Welcome to June, the month made famous for two things: graduations and marriages. (Along with these events come lost weekends mingling with people you don’t know; pretending that mingling is your life.) With all the interest in graduation and marriage it only seems right to write my two bits of thought about them. However, even I am smart enough not to write about marriage, so graduations it is.
Curiously, maybe because I have never graduated from anywhere, I have never been invited to address the graduates of anything. However, if I were to be invited to do so here is what the graduates would hear. They would hear me talk about success. That is, success in their careers, not success in marriage. That I will leave up to Dr. Phil and Oprah.
“Greetings graduates . . .”
It may seem incongruous, but the single greatest impediment to achieving success is the inability of the person seeking it to define just what success means to them. Really. We talk a lot about success, but rarely do we ask ourselves that simple question: “Am I successful?” Obviously, if we don’t personally define it for ourselvews, we’ll never know how to achieve it, or even if we achieved it.
It seems that everyone has their own ideas about success and we are barraged with briefcases full of definitions, some no better than mere notions. If that isn’t bad enough, most people want to impose their definition of success on your life. It starts with our parents who lovingly, yet persistently apply their image of success on us. Be it sports, grades, competition with peers or the schools we should attend, we are constantly bombarded with the success expectations of others. The intentions are good, but the results can be disastrous.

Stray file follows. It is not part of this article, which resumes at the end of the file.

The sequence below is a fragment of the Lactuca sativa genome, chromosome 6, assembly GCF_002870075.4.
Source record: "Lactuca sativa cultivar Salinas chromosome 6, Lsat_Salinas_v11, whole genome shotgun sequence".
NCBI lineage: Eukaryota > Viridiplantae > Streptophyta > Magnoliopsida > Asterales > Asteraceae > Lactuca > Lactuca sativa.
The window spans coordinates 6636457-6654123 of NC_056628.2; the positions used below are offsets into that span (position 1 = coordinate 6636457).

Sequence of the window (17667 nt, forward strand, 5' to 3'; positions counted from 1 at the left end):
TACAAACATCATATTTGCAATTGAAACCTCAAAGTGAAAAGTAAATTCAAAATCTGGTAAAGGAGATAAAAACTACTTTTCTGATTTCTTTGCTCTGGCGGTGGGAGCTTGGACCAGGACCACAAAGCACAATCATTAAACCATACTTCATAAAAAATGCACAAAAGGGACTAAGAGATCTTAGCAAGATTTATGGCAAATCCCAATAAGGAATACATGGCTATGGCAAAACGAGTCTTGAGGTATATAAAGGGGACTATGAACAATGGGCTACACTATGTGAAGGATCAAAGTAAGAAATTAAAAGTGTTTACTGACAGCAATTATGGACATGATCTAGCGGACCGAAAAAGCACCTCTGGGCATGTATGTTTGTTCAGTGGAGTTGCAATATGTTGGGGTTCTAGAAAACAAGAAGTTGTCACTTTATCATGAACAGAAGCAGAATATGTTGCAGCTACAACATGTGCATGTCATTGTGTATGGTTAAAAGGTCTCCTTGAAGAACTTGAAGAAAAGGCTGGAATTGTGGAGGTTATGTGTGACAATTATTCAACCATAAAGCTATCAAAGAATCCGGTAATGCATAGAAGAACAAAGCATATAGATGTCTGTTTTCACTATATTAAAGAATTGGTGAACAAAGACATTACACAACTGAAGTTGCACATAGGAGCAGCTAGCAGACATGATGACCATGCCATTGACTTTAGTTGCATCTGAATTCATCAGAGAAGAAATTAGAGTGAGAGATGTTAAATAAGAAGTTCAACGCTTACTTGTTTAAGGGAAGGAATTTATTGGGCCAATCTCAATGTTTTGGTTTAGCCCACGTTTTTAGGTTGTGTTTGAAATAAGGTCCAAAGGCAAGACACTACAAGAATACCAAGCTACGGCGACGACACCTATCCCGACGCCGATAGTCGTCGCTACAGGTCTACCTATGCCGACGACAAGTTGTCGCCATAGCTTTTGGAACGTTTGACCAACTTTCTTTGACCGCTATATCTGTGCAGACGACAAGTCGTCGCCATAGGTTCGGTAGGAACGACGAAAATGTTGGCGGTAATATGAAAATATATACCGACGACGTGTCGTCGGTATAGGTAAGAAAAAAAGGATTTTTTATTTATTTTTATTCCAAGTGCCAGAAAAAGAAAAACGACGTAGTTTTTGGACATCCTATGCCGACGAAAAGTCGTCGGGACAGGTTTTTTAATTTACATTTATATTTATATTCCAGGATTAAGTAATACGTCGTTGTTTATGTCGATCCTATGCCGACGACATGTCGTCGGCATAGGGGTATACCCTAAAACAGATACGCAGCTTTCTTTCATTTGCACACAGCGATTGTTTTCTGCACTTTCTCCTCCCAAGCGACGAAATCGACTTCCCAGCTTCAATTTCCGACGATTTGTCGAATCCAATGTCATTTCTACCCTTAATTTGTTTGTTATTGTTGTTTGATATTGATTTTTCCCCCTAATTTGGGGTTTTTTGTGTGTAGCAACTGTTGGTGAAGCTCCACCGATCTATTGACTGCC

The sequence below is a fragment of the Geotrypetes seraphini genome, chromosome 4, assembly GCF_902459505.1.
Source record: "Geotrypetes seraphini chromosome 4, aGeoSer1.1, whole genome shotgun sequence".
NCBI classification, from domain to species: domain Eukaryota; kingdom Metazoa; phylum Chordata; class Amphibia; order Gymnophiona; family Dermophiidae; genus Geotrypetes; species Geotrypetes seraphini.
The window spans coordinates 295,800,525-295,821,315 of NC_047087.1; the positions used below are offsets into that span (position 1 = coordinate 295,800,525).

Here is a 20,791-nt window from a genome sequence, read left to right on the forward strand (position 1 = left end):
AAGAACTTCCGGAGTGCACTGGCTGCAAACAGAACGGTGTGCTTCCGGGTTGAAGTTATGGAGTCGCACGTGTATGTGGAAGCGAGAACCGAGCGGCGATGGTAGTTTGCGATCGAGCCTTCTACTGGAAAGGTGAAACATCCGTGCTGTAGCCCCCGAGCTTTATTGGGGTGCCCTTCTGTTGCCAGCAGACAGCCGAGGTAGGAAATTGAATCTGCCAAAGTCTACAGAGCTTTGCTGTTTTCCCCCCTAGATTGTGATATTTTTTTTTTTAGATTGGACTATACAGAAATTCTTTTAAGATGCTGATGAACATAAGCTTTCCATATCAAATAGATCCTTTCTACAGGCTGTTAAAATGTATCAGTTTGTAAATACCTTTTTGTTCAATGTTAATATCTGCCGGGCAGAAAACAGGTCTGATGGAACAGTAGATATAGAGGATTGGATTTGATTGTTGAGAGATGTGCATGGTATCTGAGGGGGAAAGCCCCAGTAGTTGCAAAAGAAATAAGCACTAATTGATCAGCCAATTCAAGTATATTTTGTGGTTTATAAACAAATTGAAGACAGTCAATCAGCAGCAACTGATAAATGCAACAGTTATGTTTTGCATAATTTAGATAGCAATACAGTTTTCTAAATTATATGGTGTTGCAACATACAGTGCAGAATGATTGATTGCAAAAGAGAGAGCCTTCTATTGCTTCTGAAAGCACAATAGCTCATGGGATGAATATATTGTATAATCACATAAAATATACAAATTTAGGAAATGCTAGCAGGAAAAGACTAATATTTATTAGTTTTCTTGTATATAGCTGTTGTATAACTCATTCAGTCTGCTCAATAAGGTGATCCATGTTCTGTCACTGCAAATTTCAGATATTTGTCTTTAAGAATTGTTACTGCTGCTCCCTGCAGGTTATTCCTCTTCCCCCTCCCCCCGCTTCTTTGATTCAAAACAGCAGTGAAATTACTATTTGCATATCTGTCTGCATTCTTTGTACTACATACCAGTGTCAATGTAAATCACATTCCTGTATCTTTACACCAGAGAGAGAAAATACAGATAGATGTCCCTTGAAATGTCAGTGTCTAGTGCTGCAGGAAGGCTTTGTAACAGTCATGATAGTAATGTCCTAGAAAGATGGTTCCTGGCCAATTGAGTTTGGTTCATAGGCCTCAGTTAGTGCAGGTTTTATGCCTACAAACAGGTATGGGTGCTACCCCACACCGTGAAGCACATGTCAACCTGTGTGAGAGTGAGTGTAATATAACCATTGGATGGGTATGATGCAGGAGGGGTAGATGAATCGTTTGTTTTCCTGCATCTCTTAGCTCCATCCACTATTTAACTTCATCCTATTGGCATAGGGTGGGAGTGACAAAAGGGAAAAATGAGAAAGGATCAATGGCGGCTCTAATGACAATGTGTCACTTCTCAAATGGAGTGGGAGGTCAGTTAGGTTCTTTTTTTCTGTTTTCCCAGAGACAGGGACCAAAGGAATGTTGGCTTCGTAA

We’ve all heard the horror stories of parents who push their children to achieve “success” as a proxy for their own perceived failures. Be it the mother who literally thrusts her little girl into beauty contests, the dominant father who takes his kid out of high school to be a pro golfer or a star quarterback driven by the expectations of others.
Remember the sad story of a few years ago of a kid who had been groomed from childhood to be quarterback for the University of Southern California and then on to the NFL? All went according to plan until he entered the NFL as the number two pick in the draft. Then in a clear sign of rebellion and payback for all the years of being pushed by others to be, by their definition, successful, he threw it all away in a world of drugs and self-destructive actions. What he had achieved is what others wanted, not what he wanted.
Many go through life leading the famous lives of quiet desperation and unhappiness because they are led to think of themselves as “failures.” In most cases the perceived failure is in reality only a failure to live up to someone else’s expectations of success. (Or maybe they finally recognize what a wasted life it is to be a lawyer!).
This football player was not alone in dealing with the travails of inflicted success. There are legions of “successful” people who demonstrate dissatisfaction with their success by committing seemingly strange acts of personal self-destruction. This comes from either not having a strong enough personal ego to be comfortable with success and thus feel “guilty” because it is undeserved or by becoming trapped in a quest for success that fits the definition of others and not theirs. (Richard Nixon comes to mind here.)